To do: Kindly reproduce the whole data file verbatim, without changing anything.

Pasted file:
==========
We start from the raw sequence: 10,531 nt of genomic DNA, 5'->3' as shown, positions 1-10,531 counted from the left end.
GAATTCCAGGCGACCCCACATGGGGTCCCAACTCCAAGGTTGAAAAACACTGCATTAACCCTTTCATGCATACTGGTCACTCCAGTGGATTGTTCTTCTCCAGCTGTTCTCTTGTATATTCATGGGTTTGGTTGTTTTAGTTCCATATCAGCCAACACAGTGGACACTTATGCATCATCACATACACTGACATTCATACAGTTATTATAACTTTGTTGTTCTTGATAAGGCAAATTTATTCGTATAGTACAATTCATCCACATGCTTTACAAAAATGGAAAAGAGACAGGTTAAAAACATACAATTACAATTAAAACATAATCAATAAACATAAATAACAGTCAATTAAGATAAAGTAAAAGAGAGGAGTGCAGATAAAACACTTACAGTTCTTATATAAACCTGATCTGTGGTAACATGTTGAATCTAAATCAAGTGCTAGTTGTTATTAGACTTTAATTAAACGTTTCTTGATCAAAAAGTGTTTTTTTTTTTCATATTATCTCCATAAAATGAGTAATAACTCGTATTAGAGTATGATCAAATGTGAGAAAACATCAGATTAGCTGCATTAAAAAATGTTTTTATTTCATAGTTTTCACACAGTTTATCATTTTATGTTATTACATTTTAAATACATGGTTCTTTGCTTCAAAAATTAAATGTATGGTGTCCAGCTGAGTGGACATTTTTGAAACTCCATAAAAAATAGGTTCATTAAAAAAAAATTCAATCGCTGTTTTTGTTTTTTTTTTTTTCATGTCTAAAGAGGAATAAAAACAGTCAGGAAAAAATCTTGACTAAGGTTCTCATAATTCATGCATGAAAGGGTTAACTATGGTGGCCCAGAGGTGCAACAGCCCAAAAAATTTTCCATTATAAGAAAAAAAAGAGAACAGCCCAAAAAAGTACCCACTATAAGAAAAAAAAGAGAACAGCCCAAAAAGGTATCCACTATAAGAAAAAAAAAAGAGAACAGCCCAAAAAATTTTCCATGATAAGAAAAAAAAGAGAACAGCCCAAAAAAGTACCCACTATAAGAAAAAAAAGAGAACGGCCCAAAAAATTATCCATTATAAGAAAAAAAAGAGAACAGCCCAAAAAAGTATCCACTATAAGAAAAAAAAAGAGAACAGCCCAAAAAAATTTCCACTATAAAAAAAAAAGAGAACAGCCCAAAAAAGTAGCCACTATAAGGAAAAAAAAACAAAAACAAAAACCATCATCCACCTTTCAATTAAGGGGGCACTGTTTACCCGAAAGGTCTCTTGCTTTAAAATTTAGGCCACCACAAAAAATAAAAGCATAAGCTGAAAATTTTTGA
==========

We start from the raw sequence: 10,531 nt of genomic DNA, 5'->3' as shown, positions 1-10,531 counted from the left end.
GAATTCCAGGCGACCCCACATGGGGTCCCAACTCCAAGGTTGAAAAACACTGCATTAACCCTTTCATGCATACTGGTCACTCCAGTGGATTGTTCTTCTCCAGCTGTTCTCTTGTATATTCATGGGTTTGGTTGTTTTAGTTCCATATCAGCCAACACAGTGGACACTTATGCATCATCACATACACTGACATTCATACAGTTATTATAACTTTGTTGTTCTTGATAAGGCAAATTTATTCGTATAGTACAATTCATCCACATGCTTTACAAAAATGGAAAAGAGACAGGTTAAAAACATACAATTACAATTAAAACATAATCAATAAACATAAATAACAGTCAATTAAGATAAAGTAAAAGAGAGGAGTGCAGATAAAACACTTACAGTTCTTATATAAACCTGATCTGTGGTAACATGTTGAATCTAAATCAAGTGCTAGTTGTTATTAGACTTTAATTAAACGTTTCTTGATCAAAAAGTGTTTTTTTTTTTCATATTATCTCCATAAAATGAGTAATAACTCGTATTAGAGTATGATCAAATGTGAGAAAACATCAGATTAGCTGCATTAAAAAATGTTTTTATTTCATAGTTTTCACACAGTTTATCATTTTATGTTATTACATTTTAAATACATGGTTCTTTGCTTCAAAAATTAAATGTATGGTGTCCAGCTGAGTGGACATTTTTGAAACTCCATAAAAAATAGGTTCATTAAAAAAAAATTCAATCGCTGTTTTTGTTTTTTTTTTTTTCATGTCTAAAGAGGAATAAAAACAGTCAGGAAAAAATCTTGACTAAGGTTCTCATAATTCATGCATGAAAGGGTTAACTATGGTGGCCCAGAGGTGCAACAGCCCAAAAAATTTTCCATTATAAGAAAAAAAAGAGAACAGCCCAAAAAAGTACCCACTATAAGAAAAAAAAGAGAACAGCCCAAAAAGGTATCCACTATAAGAAAAAAAAAAGAGAACAGCCCAAAAAATTTTCCATGATAAGAAAAAAAAGAGAACAGCCCAAAAAAGTACCCACTATAAGAAAAAAAAGAGAACGGCCCAAAAAATTATCCATTATAAGAAAAAAAAGAGAACAGCCCAAAAAAGTATCCACTATAAGAAAAAAAAAGAGAACAGCCCAAAAAAATTTCCACTATAAAAAAAAAAGAGAACAGCCCAAAAAAGTAGCCACTATAAGGAAAAAAAAACAAAAACAAAAACCATCATCCACCTTTCAATTAAGGGGGCACTGTTTACCCGAAAGGTCTCTTGCTTTAAAATTTAGGCCACCACAAAAAATAAAAGCATAAGCTGAAAATTTTTGA